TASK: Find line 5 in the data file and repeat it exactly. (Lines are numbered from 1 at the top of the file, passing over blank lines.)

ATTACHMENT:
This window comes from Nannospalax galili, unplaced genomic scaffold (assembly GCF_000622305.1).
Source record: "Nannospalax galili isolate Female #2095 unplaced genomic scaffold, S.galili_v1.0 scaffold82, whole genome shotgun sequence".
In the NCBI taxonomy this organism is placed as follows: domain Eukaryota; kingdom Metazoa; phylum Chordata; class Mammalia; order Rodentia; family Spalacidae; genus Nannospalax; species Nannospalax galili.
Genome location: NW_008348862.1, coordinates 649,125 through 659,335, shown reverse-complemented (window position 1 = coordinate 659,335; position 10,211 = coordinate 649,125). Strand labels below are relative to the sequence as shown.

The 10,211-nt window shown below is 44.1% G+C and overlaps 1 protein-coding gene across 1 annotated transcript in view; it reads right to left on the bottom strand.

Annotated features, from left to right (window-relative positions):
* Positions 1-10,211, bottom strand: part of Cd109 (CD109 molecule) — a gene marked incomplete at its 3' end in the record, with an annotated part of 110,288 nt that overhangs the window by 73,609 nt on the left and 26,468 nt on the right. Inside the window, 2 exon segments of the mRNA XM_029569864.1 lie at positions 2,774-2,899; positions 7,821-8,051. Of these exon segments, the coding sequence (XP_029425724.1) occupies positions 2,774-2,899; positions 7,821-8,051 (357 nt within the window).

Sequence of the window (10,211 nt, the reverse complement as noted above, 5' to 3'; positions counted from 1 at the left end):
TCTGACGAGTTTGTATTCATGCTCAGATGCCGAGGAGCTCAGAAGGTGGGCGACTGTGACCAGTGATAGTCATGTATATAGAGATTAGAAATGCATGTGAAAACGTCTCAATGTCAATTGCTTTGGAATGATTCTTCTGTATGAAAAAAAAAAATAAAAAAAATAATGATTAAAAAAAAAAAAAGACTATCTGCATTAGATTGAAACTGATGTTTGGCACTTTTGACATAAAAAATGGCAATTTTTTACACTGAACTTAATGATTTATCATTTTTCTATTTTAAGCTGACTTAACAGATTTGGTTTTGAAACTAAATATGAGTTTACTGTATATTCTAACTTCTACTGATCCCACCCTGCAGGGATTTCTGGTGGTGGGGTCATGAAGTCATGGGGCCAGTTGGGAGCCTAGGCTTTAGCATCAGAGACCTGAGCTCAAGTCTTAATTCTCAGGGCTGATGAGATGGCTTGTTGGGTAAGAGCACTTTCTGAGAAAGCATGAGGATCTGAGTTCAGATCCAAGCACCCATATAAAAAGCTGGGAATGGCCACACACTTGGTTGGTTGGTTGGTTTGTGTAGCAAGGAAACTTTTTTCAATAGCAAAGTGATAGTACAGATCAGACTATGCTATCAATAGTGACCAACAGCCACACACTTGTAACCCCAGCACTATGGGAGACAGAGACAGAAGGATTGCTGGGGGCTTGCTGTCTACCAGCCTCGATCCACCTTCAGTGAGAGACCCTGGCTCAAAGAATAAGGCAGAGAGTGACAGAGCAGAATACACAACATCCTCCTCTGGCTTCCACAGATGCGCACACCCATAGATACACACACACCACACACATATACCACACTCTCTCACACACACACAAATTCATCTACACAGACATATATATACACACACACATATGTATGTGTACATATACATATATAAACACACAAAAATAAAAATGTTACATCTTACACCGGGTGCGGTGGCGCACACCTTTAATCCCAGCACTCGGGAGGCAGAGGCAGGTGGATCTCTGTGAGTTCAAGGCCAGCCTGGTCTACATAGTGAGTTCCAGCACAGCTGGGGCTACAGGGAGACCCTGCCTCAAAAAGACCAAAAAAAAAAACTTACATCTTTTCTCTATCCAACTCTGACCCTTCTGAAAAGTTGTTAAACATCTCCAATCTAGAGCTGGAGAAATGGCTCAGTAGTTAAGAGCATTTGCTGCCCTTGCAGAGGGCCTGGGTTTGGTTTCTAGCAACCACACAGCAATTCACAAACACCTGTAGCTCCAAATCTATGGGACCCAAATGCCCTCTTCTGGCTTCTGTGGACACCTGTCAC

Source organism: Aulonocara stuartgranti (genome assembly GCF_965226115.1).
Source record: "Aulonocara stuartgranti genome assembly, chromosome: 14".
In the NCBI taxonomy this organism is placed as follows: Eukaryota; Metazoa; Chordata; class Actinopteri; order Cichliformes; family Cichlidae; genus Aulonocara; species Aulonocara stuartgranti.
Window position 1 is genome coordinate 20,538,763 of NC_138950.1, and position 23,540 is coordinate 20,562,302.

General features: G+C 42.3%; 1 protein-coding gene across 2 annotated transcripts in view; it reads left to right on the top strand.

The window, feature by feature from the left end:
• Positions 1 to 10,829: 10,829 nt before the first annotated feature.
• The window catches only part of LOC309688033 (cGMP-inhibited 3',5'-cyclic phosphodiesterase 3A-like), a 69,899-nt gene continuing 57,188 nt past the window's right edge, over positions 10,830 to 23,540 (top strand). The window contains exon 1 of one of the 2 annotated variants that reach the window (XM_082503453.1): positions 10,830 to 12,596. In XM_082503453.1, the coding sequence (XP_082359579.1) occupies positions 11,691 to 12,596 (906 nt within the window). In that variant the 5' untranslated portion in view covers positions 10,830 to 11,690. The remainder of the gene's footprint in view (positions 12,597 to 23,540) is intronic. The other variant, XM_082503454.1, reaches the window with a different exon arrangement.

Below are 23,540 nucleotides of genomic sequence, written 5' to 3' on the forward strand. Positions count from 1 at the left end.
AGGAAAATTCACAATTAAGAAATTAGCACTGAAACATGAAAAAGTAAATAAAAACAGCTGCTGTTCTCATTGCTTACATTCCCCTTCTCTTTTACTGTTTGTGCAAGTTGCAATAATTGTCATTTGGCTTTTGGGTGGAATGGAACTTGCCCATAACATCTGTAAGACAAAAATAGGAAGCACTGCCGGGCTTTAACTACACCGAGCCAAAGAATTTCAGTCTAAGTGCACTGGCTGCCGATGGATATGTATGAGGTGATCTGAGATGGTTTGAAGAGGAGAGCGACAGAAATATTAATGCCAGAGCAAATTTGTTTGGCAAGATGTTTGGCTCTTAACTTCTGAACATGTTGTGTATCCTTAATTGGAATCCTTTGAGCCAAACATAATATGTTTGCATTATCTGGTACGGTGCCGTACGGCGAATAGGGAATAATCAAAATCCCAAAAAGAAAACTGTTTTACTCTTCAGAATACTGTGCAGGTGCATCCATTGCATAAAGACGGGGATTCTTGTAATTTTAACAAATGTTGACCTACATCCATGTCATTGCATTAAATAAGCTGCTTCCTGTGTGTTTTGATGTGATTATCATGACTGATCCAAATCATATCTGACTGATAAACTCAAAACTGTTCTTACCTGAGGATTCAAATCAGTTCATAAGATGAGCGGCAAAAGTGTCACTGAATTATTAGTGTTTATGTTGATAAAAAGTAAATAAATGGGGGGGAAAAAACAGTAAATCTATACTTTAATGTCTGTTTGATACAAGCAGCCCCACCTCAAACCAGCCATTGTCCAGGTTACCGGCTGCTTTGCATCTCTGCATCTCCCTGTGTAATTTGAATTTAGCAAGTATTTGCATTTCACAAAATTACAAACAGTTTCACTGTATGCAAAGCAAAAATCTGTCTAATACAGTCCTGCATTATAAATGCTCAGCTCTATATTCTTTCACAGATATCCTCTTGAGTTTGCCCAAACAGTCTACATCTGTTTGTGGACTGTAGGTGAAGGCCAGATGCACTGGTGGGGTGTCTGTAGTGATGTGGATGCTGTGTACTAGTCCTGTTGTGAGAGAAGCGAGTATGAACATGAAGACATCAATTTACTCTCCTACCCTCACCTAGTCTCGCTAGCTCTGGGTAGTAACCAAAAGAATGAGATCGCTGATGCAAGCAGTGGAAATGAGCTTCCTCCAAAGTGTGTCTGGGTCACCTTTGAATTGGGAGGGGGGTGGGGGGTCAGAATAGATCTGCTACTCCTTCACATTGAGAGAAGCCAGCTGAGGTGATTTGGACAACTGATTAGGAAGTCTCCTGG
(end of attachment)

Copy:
The 10,211-nt window shown below is 44.1% G+C and overlaps 1 protein-coding gene across 1 annotated transcript in view; it reads right to left on the bottom strand.